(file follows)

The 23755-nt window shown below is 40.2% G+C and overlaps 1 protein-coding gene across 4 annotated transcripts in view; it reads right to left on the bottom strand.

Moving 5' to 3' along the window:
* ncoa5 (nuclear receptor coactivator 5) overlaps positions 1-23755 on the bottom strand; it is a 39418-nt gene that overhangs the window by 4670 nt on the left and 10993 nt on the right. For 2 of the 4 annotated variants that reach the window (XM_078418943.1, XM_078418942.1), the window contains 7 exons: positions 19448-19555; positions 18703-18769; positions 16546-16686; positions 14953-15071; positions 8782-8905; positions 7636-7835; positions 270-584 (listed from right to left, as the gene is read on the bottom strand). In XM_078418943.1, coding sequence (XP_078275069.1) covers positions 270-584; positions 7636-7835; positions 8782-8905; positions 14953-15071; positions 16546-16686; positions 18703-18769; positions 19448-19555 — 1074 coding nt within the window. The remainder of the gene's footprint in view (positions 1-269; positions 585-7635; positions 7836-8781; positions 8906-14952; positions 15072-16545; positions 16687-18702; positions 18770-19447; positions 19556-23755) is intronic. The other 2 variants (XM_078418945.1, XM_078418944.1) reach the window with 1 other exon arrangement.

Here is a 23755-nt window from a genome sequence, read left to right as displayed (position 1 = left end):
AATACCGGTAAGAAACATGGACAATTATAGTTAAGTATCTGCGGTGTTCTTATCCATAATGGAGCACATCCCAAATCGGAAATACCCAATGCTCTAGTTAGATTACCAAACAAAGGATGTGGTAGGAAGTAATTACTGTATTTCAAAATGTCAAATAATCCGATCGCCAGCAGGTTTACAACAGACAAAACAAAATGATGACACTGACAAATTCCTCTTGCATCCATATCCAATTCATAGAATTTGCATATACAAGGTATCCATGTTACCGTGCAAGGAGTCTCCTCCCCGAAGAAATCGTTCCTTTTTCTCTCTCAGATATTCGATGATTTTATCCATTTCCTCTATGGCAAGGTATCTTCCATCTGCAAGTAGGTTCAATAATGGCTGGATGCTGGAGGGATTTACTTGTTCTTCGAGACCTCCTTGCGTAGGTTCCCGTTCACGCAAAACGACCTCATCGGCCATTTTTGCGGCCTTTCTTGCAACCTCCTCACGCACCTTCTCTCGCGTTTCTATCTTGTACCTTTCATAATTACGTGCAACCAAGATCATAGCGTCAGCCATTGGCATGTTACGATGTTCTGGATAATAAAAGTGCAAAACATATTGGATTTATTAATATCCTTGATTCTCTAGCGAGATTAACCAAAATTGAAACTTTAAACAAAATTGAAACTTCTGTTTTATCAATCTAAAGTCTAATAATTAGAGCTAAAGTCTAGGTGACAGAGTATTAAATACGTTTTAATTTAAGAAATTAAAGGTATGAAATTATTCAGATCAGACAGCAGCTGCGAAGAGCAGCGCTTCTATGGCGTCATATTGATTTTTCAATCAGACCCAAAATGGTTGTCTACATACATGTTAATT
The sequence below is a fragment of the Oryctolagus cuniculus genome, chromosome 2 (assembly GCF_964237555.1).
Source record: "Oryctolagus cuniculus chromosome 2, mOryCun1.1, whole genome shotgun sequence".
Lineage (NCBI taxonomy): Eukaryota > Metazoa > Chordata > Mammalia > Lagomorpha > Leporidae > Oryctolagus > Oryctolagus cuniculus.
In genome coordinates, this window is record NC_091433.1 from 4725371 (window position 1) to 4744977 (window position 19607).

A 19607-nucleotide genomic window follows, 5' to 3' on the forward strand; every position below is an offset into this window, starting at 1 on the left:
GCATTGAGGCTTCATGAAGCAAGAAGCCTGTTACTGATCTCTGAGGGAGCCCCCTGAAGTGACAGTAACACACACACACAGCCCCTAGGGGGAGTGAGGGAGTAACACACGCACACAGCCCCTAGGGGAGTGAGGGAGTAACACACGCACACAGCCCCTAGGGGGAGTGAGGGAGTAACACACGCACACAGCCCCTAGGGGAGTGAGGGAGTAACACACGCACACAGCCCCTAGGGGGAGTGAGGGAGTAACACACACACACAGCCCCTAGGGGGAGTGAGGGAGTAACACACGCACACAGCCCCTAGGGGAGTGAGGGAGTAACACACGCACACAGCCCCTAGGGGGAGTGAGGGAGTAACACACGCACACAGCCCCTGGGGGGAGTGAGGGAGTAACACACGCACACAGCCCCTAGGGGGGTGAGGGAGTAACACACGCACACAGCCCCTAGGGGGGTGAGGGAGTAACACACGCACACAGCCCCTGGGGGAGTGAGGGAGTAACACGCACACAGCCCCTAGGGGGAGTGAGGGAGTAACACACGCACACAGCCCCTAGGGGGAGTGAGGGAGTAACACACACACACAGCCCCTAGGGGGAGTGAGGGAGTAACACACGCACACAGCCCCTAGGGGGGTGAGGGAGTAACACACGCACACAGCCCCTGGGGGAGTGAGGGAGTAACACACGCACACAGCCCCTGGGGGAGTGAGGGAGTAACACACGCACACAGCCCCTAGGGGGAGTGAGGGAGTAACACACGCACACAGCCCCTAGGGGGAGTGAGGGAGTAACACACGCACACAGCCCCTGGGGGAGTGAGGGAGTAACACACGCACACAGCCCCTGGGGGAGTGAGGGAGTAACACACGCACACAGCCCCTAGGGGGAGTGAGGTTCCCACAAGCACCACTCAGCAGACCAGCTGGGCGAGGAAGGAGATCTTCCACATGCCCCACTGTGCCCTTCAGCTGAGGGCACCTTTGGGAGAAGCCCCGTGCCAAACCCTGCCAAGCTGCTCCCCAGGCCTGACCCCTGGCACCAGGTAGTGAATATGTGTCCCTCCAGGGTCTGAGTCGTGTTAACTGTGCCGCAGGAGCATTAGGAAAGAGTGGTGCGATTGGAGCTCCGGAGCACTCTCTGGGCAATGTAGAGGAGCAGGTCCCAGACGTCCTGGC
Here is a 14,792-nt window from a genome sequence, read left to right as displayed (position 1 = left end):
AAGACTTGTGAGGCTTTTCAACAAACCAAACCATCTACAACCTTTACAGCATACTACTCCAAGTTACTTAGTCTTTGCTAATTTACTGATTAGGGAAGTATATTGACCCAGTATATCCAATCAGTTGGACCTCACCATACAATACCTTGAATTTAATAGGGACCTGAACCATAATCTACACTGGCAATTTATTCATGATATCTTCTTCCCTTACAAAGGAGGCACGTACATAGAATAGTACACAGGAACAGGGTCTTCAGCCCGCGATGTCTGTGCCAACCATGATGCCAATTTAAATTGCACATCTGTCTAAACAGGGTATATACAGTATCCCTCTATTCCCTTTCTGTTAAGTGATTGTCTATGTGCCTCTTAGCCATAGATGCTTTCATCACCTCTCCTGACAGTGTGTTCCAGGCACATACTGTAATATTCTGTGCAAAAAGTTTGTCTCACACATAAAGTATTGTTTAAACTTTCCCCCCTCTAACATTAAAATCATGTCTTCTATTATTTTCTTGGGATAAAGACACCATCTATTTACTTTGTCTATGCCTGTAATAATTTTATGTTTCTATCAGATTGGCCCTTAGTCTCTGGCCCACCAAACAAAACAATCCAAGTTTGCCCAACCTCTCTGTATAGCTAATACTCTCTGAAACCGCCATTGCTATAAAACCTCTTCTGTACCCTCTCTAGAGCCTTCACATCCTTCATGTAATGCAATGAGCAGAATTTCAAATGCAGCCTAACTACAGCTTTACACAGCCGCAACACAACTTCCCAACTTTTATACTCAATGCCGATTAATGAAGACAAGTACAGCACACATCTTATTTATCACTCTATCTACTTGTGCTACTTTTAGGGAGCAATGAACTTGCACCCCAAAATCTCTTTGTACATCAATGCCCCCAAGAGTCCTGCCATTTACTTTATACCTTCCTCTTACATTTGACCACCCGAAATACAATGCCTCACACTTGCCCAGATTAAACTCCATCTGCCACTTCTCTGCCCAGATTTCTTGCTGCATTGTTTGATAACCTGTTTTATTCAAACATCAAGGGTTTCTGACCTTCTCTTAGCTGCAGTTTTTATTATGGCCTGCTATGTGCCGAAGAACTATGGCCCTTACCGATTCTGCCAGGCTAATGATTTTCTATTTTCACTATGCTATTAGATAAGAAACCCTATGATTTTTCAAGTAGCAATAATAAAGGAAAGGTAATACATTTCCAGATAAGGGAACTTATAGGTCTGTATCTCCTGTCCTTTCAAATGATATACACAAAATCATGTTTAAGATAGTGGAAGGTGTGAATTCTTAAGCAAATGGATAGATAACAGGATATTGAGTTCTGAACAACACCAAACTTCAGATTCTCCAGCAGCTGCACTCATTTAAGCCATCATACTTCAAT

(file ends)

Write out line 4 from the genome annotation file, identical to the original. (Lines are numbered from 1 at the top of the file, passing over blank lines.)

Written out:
Here is a 23755-nt window from a genome sequence, read left to right as displayed (position 1 = left end):